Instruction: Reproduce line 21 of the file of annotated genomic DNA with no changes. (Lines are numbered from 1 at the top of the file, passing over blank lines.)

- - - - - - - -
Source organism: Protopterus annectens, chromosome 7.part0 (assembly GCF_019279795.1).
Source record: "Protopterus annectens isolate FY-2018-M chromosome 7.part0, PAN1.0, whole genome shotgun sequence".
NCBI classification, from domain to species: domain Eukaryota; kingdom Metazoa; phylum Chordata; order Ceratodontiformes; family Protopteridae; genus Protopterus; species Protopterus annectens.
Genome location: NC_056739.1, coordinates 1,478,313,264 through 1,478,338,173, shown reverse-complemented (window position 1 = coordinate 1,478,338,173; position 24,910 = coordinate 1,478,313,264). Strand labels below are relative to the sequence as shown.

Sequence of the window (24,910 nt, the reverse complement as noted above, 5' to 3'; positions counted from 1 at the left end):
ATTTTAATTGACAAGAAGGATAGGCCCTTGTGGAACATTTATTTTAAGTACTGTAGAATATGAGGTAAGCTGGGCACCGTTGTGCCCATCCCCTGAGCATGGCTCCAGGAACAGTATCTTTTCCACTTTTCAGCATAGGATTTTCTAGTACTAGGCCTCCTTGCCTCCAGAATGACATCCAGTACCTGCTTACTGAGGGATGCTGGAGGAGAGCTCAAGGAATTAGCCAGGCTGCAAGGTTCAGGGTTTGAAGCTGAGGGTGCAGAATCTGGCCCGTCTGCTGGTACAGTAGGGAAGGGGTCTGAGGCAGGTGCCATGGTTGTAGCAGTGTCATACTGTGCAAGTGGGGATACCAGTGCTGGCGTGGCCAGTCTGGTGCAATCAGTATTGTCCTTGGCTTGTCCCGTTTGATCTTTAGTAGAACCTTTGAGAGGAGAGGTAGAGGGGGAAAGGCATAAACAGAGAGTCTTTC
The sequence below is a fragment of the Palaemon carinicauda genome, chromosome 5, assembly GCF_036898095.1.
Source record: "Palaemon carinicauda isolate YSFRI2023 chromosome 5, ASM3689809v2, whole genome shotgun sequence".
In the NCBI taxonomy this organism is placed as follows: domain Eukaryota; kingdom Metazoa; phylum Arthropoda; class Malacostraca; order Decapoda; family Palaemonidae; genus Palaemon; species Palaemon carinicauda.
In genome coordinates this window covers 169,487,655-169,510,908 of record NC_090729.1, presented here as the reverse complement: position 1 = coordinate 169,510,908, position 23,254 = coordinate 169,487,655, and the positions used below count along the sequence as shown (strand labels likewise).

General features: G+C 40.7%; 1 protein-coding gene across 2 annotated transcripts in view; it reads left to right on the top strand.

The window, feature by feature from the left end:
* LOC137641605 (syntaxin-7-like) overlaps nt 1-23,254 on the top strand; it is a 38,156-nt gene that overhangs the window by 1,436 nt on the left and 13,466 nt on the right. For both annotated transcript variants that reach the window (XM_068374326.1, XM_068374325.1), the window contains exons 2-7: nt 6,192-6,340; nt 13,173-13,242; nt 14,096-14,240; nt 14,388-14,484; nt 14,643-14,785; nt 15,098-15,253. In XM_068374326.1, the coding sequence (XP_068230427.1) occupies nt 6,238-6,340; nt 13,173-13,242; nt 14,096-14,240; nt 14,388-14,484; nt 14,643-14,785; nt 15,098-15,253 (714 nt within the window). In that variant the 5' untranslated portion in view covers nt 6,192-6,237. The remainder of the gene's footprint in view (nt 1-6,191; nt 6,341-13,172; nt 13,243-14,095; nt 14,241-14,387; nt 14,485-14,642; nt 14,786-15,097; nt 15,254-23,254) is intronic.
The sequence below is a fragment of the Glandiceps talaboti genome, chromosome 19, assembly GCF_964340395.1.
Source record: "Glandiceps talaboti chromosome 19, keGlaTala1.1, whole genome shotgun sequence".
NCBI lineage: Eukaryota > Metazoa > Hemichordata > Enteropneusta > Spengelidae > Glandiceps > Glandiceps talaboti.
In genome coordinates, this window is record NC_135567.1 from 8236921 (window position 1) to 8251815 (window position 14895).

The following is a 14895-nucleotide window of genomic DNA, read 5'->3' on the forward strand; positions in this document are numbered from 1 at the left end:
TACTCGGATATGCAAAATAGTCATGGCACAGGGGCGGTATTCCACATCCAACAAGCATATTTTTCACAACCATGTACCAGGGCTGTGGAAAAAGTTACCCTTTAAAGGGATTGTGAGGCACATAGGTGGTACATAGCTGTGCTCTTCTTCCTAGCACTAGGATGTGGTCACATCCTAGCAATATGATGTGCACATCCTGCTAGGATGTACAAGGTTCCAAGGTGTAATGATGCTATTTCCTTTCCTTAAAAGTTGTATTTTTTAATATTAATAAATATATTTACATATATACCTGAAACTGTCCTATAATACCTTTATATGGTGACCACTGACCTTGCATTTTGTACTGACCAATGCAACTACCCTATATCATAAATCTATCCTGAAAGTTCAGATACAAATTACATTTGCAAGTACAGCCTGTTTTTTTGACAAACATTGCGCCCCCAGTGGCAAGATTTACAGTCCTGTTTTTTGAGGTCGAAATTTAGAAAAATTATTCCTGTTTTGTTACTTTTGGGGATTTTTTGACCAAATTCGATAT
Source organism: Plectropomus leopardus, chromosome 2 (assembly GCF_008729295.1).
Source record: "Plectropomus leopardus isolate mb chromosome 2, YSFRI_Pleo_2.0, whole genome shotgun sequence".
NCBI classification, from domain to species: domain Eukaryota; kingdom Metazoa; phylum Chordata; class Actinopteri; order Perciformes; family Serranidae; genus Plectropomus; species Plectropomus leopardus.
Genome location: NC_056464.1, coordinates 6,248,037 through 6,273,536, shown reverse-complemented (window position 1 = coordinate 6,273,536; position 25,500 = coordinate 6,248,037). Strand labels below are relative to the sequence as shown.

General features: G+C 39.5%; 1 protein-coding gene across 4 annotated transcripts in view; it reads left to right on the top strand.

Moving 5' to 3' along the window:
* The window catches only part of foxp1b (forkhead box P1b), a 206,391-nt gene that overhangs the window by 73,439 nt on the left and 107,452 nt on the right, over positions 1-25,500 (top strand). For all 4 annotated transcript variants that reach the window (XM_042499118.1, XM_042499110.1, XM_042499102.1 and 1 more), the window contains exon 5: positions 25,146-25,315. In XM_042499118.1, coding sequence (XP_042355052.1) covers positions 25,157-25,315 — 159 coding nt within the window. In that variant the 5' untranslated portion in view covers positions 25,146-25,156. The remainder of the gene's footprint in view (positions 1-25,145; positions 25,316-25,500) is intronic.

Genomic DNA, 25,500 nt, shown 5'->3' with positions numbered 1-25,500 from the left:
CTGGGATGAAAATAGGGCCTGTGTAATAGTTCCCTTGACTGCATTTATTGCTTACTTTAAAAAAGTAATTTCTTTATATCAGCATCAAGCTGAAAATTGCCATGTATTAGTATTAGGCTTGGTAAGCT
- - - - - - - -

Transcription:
Source record: "Plectropomus leopardus isolate mb chromosome 2, YSFRI_Pleo_2.0, whole genome shotgun sequence".